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This Thanksgiving, ask deeper questions.

This Thanksgiving, or National American Heritage Day, or whatever it is you celebrate, or just a regular Thursday, I urge you to not just think about what you are grateful for, but to challenge yourself to imagine your life without it.


Sounds kind of morbid, I know, but this can be truly a powerful perspective-taking technique that challenges this cognitive distortion we sometimes find ourselves stuck in: My life is horrible and nothing will ever change. I know some of you had this thought this past year. I know because you told me and I know because I had the thought too. But what if your life truly were different? What if you didn’t have that person, that job, that hobby, that freedom, that health, that sunshine, that membership, that money, that coat, that natural talent of yours? How different would your life be?


I’ll share first because I have thought about this a lot lately. Disclaimer: My answer may stir up both positive and negative emotions for you. I recognize that, and while it is not my intention to make people experience negative emotions, it is my intention to create spaces where we can become more comfortable with emotions.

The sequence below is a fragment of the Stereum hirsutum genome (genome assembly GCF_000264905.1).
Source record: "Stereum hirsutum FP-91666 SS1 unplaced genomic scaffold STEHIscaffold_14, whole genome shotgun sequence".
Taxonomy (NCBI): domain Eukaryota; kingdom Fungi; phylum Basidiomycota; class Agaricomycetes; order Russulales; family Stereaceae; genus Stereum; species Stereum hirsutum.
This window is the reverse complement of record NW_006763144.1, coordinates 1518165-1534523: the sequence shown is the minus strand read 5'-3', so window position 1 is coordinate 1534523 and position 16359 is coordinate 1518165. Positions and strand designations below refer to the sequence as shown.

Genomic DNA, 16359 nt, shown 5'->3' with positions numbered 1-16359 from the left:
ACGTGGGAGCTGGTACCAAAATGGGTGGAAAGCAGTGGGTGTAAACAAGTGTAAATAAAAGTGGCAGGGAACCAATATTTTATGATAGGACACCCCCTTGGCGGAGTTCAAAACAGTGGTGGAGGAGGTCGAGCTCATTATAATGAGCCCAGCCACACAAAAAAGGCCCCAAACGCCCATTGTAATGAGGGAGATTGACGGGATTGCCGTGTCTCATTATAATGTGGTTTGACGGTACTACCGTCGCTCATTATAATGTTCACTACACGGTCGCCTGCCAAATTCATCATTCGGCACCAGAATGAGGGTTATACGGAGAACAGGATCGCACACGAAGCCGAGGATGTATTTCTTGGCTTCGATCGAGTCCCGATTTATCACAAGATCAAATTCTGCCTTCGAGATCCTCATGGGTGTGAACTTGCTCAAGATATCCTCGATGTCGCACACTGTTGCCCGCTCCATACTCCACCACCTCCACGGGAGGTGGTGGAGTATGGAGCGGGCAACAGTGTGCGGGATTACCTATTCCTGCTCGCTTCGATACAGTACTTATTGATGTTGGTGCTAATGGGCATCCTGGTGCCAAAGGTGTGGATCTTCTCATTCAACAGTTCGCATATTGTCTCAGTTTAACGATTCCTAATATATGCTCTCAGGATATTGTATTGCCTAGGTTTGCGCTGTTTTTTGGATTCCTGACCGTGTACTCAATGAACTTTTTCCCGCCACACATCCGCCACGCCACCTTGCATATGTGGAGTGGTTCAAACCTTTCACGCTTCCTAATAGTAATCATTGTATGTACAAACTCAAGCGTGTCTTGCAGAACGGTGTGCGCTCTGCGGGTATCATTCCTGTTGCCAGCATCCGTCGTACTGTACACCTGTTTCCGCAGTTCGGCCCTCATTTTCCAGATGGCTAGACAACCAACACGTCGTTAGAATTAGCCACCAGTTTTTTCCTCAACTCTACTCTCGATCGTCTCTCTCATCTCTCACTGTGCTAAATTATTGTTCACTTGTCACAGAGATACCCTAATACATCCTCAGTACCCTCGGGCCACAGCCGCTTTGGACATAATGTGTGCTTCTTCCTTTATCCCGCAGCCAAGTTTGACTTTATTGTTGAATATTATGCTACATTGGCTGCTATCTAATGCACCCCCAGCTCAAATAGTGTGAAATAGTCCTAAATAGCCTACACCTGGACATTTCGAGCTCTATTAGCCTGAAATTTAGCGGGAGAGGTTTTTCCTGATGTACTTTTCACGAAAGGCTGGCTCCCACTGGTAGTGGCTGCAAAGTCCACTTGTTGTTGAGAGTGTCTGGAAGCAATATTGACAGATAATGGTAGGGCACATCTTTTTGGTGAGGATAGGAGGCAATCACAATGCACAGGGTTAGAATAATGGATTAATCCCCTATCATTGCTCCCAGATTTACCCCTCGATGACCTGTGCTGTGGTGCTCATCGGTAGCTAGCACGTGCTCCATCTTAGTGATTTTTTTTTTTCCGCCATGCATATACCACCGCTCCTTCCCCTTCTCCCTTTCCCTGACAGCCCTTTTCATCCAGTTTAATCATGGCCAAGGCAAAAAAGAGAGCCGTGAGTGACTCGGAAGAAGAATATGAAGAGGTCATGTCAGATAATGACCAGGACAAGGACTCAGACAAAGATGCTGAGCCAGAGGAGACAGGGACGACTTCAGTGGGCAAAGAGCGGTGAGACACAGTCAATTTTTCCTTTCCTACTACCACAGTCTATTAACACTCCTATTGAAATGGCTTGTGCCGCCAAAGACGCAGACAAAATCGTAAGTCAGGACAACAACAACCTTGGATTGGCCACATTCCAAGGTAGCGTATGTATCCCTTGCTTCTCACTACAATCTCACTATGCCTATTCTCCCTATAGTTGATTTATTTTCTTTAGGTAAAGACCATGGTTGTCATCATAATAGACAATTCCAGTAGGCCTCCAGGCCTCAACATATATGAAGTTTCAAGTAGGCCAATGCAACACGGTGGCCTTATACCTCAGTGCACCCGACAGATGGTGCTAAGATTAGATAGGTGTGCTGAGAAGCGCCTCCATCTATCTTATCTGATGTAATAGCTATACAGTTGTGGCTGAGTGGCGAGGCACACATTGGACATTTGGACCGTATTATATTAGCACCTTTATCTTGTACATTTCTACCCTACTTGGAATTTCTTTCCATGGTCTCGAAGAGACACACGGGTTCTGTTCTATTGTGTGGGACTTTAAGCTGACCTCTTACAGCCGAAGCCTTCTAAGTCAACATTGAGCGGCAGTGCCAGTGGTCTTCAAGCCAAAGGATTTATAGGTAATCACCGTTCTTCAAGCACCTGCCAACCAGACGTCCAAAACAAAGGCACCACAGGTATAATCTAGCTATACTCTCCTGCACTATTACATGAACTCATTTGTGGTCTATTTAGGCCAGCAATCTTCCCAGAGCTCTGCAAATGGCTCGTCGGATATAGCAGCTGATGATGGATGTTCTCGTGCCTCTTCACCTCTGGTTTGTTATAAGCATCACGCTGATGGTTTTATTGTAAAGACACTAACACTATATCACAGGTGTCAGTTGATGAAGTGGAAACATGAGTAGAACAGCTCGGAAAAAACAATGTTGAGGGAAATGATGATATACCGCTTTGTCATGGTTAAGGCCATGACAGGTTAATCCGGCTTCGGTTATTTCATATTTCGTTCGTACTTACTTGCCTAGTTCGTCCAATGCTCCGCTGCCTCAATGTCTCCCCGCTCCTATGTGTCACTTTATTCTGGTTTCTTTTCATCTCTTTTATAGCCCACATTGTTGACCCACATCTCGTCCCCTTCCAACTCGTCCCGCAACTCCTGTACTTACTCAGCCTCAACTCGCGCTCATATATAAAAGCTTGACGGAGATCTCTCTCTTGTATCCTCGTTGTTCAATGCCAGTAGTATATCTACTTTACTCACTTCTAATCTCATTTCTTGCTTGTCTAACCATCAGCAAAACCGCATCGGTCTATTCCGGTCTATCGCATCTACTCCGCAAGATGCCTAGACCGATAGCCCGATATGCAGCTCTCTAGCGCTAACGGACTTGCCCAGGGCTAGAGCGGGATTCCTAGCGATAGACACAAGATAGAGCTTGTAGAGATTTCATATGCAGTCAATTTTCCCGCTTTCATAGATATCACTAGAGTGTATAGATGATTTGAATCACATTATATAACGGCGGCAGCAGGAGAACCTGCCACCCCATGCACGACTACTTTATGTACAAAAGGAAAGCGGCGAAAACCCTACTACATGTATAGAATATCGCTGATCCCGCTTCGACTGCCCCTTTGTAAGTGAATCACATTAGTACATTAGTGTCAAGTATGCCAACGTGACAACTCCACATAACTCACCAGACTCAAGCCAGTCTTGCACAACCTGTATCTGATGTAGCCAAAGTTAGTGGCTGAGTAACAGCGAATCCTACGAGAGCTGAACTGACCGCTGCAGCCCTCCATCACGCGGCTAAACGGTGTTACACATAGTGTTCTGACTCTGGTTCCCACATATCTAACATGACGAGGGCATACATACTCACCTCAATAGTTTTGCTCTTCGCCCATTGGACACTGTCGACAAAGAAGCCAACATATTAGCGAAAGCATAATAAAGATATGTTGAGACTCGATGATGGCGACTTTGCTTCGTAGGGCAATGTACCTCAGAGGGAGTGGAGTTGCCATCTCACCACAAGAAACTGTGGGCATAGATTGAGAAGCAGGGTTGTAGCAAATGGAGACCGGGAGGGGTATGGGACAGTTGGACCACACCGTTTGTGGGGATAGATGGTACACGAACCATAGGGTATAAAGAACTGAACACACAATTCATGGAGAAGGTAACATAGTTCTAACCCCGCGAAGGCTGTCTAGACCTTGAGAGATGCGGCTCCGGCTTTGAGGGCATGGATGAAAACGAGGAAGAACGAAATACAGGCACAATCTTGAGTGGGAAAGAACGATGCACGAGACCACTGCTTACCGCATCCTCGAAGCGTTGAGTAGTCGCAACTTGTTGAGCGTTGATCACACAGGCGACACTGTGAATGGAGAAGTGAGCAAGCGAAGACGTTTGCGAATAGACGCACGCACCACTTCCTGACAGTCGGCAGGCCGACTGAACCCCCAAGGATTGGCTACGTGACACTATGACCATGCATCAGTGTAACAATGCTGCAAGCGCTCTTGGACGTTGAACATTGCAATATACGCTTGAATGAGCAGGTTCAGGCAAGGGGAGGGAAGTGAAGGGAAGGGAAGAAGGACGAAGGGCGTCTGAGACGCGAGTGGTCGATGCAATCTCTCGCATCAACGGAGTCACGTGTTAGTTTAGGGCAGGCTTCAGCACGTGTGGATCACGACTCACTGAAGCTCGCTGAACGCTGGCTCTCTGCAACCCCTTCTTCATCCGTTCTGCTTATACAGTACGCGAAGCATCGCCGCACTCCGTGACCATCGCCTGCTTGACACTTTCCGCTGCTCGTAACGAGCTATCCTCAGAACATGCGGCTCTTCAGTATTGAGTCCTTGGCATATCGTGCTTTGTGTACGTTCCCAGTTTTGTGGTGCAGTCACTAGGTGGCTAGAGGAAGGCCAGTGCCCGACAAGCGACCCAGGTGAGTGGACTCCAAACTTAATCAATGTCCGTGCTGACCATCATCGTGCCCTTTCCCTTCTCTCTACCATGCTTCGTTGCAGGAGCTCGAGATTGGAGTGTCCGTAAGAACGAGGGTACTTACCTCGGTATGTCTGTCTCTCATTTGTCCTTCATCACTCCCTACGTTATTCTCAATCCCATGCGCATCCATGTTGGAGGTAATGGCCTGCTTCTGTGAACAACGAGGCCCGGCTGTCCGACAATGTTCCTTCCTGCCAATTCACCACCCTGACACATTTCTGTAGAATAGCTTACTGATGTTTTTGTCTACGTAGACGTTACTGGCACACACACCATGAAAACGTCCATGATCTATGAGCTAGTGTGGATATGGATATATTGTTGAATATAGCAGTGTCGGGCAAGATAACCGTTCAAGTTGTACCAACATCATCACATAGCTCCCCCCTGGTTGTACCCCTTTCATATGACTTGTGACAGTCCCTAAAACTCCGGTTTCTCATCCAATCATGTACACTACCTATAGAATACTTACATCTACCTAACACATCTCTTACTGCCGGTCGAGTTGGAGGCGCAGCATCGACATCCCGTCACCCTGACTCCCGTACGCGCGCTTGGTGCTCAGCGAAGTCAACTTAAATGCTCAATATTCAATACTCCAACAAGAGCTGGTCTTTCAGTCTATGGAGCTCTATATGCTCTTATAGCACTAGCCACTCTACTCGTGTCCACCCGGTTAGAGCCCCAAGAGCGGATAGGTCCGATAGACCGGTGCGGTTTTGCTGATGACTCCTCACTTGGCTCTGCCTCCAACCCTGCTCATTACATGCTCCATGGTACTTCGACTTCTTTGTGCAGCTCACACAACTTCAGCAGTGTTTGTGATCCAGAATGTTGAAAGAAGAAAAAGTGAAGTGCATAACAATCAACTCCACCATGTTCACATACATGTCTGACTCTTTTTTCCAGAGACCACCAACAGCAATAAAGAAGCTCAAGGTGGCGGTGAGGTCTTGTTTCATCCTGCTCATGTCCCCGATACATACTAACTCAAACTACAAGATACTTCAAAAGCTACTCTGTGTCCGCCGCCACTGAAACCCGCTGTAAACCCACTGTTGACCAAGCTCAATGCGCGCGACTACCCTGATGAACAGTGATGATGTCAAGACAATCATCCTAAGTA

I am very grateful that I was born in and live in the United States. Yes, even in this very complicated-sometimes violent-post-Trump-COVID-racial injustice-and climate change era, I am grateful to be American. Maybe I won’t live here forever. Maybe one day I will decide to live on Mars (if this is a possibility in my lifetime, I am definitely saying yes), but for now, I am so very grateful to be born in California in the year 1986 to my parents.


Because compared to most other places in the world, America is still a place of freedom. Not for all. Not for the indigenous peoples who lived here well before my ancestors immigrated. Not for the Black Americans whose freedoms and rights we are still fighting for. And not for many immigrants who face discrimination here on a daily basis. But this is a story about what I am grateful for written about my lived experiences. And like I said, I am truly very lucky that I was born in California in the year 1986 to my white parents. I didn’t ask for it. I did nothing to earn it. I simply just won the lottery. And because of that, I have the freedom to speak my mind, voice my opinion, vote for who I believe in, protest against what I don’t believe in, choose who I am friends with, choose who I date, choose who I marry, choose when I marry, choose if I want kids, when I want kids, what work I will or will not do, what I will study, where I will work, where I will travel to, how I will spend my time, how I will manage my health, what neighborhood I will live in, what will happen to my body after I die. All of it. Most every part of my life is free.


So what I’m saying is, I am grateful for the many freedoms I have been granted because I live in the US here and now, because of the people who came before me to fight for my freedom, because of my white skin, and because my parents just want me to be happy.